IT has been a long wait, and there is plenty more to come, but the last piece of process is now mercifully out of the way in the independence referendum.

With the announcement that 18 September, 2014 is the big day, it is all campaigning from here.

The Yes and No sides are both under pressure to organise, convince and inspire. It's time for the vision thing.

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Alex Salmond made a bold start at the SNP conference in Inverness yesterday, sketching out the kind of fairer, more socially cohesive society Scotland could become if freed from Westminster's impositions.

Rather than a country which has things done to it by an out-of-touch government in London, Scotland could be a place where things are done for and by its own government.

Rather than endure nuclear weapons on the Clyde, an illegal war in Iraq, or barbarous welfare reforms, Scotland could make its own fate with more enlightened, European-style economic and social policies.

Childcare was Salmond's main example of the latter. The prohibitive cost of childcare in the UK depresses the numbers of working women, with just 66% in employment against 76% of men.

In Germany and Finland, the state pays more than 80% of the bill, against 25% in the UK. Salmond's suggestion that an independent Scotland could emulate its European Union neighbours and meet more of the bill, and so allow more women to work and boost the economy, has obvious appeal.

Details were scant, but Salmond's Council of Economic Advisers is now working on a report.

But who would not want a society with better childcare?

And who would not want a society free of nuclear weapons, illegal wars, or miserable ideas like the bedroom tax?

But asking people if they would like to live in such a country is the easy part. The key challenge is delivering it.

We are sympathetic to the template for a better society Salmond set out, but it needs to come with a detailed and believable economic plan.

When voters say they want more information about independence, it is the basic mechanics of the change that concerns them – how pensions will be paid, what the currency will be, the stability of the economy, defence and so on.

It may not be possible to prove conclusively that an independent Scotland will be able to afford all the initiatives the SNP are proposing, but there is pressure on the party to put up a convincing case that it is within our grasp. If the Yes campaign is to win, its vision must be built on more facts.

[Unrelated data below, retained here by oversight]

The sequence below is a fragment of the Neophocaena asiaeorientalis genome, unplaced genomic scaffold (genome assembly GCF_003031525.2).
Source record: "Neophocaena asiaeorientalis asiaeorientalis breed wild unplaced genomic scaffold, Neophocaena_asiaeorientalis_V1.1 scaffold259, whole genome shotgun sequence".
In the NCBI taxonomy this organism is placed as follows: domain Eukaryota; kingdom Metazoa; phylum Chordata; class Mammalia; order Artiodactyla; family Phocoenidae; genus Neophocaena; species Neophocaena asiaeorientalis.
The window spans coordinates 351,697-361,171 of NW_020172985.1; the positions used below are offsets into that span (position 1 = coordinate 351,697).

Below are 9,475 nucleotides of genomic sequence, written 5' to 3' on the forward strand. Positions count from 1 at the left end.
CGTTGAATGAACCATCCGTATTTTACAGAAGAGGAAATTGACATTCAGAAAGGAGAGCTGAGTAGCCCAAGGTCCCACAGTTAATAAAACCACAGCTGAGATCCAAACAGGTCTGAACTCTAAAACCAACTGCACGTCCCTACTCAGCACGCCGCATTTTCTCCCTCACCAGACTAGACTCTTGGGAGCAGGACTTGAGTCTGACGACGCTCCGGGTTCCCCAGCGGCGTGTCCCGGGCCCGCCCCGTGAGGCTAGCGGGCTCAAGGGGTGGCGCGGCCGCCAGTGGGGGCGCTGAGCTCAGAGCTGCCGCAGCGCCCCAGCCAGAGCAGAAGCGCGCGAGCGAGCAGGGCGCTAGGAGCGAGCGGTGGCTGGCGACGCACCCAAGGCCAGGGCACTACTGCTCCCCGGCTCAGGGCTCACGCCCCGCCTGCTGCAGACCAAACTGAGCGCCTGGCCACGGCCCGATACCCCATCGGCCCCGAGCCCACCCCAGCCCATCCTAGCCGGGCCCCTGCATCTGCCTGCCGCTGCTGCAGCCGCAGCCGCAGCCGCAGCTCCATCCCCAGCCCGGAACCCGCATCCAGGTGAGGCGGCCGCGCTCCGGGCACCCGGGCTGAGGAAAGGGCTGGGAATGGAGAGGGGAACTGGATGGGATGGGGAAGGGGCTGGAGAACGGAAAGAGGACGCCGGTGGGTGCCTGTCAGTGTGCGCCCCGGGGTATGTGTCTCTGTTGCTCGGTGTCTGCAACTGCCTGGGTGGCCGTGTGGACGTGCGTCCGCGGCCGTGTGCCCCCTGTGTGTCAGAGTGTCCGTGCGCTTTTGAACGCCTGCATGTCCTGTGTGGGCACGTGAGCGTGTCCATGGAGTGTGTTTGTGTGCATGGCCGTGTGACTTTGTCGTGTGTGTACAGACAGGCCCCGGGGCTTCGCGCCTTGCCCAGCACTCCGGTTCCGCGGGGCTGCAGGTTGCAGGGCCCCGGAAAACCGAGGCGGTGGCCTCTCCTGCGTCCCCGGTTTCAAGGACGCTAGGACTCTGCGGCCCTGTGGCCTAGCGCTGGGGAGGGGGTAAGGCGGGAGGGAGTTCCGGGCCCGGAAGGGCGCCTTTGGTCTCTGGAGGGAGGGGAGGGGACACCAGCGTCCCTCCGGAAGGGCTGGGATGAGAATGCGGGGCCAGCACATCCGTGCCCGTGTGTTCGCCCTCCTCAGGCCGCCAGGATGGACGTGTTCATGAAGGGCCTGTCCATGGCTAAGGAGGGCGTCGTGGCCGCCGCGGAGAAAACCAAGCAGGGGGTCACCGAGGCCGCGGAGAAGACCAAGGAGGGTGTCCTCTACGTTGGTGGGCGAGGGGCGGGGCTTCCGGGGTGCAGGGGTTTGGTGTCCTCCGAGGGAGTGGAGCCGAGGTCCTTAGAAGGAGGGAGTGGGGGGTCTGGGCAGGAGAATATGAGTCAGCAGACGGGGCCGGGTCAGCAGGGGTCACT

Scotland can do great things, but it cannot do every great thing at once. It may, however, be able to untangle its welfare system from the unfair and much-hated new bedroom tax.

When Iain Duncan Smith visited Easterhouse in Glasgow 11 years ago as Tory leader, he shed tears over the levels of deprivation he discovered there.

When he returns to Scotland this week as Work and Pensions Secretary, he won't be visiting Easterhouse and he won't be shedding any tears. But others will.

His benefit reforms have spread fear and loathing in one of the most deprived areas of the country. On April 1, housing benefit changes could force 80,000 Scots to move house or find money for a rent increase of 25%. This is the same day that the rate of tax on those earning more than £150,000 a year will be cut from 50% to 45%.

Benefits will also be cut in real terms, snatching £2.5 billion from the pockets of the poorest families over the next three years. Is this the "aspiration nation"? No, it is the desperation nation – run by a government that hands interest-free loans to wealthy families to buy second homes for their children, while penalising anyone in social housing with a second bedroom. When the Universal Benefit changes come in this October, the finances of the poorest in society are going to be plunged into chaos.

The Coalition Government revealed its true colours in last week's Budget. Placing £130bn at the disposal of home buyers in the south-east of England, while cutting benefits, is bad enough. But hidden in the Budget numbers are further cuts in welfare spending of £10bn a year, according to number crunchers at the Institute for Fiscal Studies.

Even Margaret Thatcher avoided penalising the poor. Iain Duncan Smith would do well to reflect on the fact that the Conservatives have been buried in Scotland. His war on benefits will do nothing to bring them back from the dead and will do even less for the Better Together campaign.